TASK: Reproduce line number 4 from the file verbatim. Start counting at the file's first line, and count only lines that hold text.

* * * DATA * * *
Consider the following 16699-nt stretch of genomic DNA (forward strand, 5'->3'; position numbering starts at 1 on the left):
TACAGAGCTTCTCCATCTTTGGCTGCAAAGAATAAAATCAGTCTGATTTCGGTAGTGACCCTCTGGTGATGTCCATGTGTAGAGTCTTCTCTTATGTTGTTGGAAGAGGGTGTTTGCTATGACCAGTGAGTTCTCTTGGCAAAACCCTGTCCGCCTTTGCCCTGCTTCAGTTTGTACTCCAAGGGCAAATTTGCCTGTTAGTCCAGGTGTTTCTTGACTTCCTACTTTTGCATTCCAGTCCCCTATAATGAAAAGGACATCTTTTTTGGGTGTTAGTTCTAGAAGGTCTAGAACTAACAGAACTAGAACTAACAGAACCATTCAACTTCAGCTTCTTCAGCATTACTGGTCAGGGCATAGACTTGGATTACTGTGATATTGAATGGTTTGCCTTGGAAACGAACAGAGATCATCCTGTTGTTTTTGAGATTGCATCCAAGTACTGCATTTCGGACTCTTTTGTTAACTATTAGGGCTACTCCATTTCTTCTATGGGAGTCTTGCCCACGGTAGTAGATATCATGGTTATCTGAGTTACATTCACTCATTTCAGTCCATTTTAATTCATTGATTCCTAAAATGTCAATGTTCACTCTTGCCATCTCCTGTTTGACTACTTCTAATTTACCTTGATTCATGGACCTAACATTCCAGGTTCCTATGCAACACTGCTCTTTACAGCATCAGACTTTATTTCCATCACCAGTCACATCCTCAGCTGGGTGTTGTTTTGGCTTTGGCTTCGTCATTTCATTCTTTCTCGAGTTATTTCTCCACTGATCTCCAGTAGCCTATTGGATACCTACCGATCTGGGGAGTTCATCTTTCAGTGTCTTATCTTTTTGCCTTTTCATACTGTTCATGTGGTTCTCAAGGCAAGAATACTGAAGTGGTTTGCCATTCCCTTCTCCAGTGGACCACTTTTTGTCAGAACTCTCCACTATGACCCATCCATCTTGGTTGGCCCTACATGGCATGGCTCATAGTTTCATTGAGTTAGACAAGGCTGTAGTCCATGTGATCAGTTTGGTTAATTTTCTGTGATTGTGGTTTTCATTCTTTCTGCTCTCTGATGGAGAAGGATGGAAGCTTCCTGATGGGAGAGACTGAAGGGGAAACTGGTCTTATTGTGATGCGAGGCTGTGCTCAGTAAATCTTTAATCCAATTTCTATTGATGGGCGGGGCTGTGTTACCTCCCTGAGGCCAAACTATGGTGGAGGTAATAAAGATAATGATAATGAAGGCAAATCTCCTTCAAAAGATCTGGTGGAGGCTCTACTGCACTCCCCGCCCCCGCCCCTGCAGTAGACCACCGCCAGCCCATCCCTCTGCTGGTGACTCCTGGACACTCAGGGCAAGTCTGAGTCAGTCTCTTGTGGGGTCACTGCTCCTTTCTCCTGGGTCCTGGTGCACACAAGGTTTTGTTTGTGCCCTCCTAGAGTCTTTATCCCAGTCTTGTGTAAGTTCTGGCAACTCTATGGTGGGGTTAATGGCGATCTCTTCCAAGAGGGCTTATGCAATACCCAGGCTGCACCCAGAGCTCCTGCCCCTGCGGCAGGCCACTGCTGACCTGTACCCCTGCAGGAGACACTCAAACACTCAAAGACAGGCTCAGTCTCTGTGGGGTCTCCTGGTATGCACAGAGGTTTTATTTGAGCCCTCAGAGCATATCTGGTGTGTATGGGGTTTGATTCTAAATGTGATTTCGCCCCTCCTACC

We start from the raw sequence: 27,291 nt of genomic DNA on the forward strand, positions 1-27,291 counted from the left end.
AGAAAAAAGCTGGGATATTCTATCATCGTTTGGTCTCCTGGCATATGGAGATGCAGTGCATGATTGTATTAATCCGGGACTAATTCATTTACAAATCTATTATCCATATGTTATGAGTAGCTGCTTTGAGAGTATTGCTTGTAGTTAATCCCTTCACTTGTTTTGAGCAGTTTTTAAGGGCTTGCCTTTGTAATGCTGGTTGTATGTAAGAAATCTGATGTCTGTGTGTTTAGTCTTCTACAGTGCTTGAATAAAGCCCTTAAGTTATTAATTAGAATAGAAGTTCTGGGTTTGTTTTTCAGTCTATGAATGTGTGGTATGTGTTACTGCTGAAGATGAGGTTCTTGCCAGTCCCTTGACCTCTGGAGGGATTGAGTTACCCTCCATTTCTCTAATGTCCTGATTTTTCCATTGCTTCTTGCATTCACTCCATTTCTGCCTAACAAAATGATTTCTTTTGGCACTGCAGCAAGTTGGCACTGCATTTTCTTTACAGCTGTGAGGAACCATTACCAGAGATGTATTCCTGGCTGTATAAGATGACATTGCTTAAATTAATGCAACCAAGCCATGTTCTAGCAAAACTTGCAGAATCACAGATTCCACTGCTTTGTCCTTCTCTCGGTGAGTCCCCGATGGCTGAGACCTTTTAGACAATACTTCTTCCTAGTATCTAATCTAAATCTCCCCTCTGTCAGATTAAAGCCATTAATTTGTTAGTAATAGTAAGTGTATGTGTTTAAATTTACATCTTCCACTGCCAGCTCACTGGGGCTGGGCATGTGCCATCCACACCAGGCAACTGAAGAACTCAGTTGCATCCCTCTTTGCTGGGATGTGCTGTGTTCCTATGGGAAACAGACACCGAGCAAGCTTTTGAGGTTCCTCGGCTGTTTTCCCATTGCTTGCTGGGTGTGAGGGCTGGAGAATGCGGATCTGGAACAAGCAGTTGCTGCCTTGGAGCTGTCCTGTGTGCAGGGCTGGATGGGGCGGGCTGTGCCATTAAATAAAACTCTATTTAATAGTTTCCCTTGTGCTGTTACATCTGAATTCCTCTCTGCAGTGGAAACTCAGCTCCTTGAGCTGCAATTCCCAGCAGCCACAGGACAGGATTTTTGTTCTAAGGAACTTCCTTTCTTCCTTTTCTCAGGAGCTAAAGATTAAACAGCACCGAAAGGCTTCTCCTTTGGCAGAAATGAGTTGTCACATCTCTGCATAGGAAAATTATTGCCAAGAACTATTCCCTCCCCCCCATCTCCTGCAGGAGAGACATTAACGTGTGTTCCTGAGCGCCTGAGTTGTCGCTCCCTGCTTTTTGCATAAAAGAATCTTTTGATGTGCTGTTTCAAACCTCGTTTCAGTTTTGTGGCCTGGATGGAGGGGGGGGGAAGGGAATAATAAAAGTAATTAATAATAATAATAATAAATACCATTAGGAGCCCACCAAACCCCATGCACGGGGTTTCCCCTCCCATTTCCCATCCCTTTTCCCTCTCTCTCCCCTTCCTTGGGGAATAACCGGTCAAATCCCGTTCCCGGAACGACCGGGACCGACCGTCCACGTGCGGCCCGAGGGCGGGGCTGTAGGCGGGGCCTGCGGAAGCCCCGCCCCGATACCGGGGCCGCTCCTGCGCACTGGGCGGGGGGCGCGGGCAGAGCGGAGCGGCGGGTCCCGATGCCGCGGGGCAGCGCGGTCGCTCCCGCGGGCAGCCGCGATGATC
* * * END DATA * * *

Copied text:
AGAAAAAAGCTGGGATATTCTATCATCGTTTGGTCTCCTGGCATATGGAGATGCAGTGCATGATTGTATTAATCCGGGACTAATTCATTTACAAATCTATTATCCATATGTTATGAGTAGCTGCTTTGAGAGTATTGCTTGTAGTTAATCCCTTCACTTGTTTTGAGCAGTTTTTAAGGGCTTGCCTTTGTAATGCTGGTTGTATGTAAGAAATCTGATGTCTGTGTGTTTAGTCTTCTACAGTGCTTGAATAAAGCCCTTAAGTTATTAATTAGAATAGAAGTTCTGGGTTTGTTTTTCAGTCTATGAATGTGTGGTATGTGTTACTGCTGAAGATGAGGTTCTTGCCAGTCCCTTGACCTCTGGAGGGATTGAGTTACCCTCCATTTCTCTAATGTCCTGATTTTTCCATTGCTTCTTGCATTCACTCCATTTCTGCCTAACAAAATGATTTCTTTTGGCACTGCAGCAAGTTGGCACTGCATTTTCTTTACAGCTGTGAGGAACCATTACCAGAGATGTATTCCTGGCTGTATAAGATGACATTGCTTAAATTAATGCAACCAAGCCATGTTCTAGCAAAACTTGCAGAATCACAGATTCCACTGCTTTGTCCTTCTCTCGGTGAGTCCCCGATGGCTGAGACCTTTTAGACAATACTTCTTCCTAGTATCTAATCTAAATCTCCCCTCTGTCAGATTAAAGCCATTAATTTGTTAGTAATAGTAAGTGTATGTGTTTAAATTTACATCTTCCACTGCCAGCTCACTGGGGCTGGGCATGTGCCATCCACACCAGGCAACTGAAGAACTCAGTTGCATCCCTCTTTGCTGGGATGTGCTGTGTTCCTATGGGAAACAGACACCGAGCAAGCTTTTGAGGTTCCTCGGCTGTTTTCCCATTGCTTGCTGGGTGTGAGGGCTGGAGAATGCGGATCTGGAACAAGCAGTTGCTGCCTTGGAGCTGTCCTGTGTGCAGGGCTGGATGGGGCGGGCTGTGCCATTAAATAAAACTCTATTTAATAGTTTCCCTTGTGCTGTTACATCTGAATTCCTCTCTGCAGTGGAAACTCAGCTCCTTGAGCTGCAATTCCCAGCAGCCACAGGACAGGATTTTTGTTCTAAGGAACTTCCTTTCTTCCTTTTCTCAGGAGCTAAAGATTAAACAGCACCGAAAGGCTTCTCCTTTGGCAGAAATGAGTTGTCACATCTCTGCATAGGAAAATTATTGCCAAGAACTATTCCCTCCCCCCCATCTCCTGCAGGAGAGACATTAACGTGTGTTCCTGAGCGCCTGAGTTGTCGCTCCCTGCTTTTTGCATAAAAGAATCTTTTGATGTGCTGTTTCAAACCTCGTTTCAGTTTTGTGGCCTGGATGGAGGGGGGGGGAAGGGAATAATAAAAGTAATTAATAATAATAATAATAAATACCATTAGGAGCCCACCAAACCCCATGCACGGGGTTTCCCCTCCCATTTCCCATCCCTTTTCCCTCTCTCTCCCCTTCCTTGGGGAATAACCGGTCAAATCCCGTTCCCGGAACGACCGGGACCGACCGTCCACGTGCGGCCCGAGGGCGGGGCTGTAGGCGGGGCCTGCGGAAGCCCCGCCCCGATACCGGGGCCGCTCCTGCGCACTGGGCGGGGGGCGCGGGCAGAGCGGAGCGGCGGGTCCCGATGCCGCGGGGCAGCGCGGTCGCTCCCGCGGGCAGCCGCGATGATC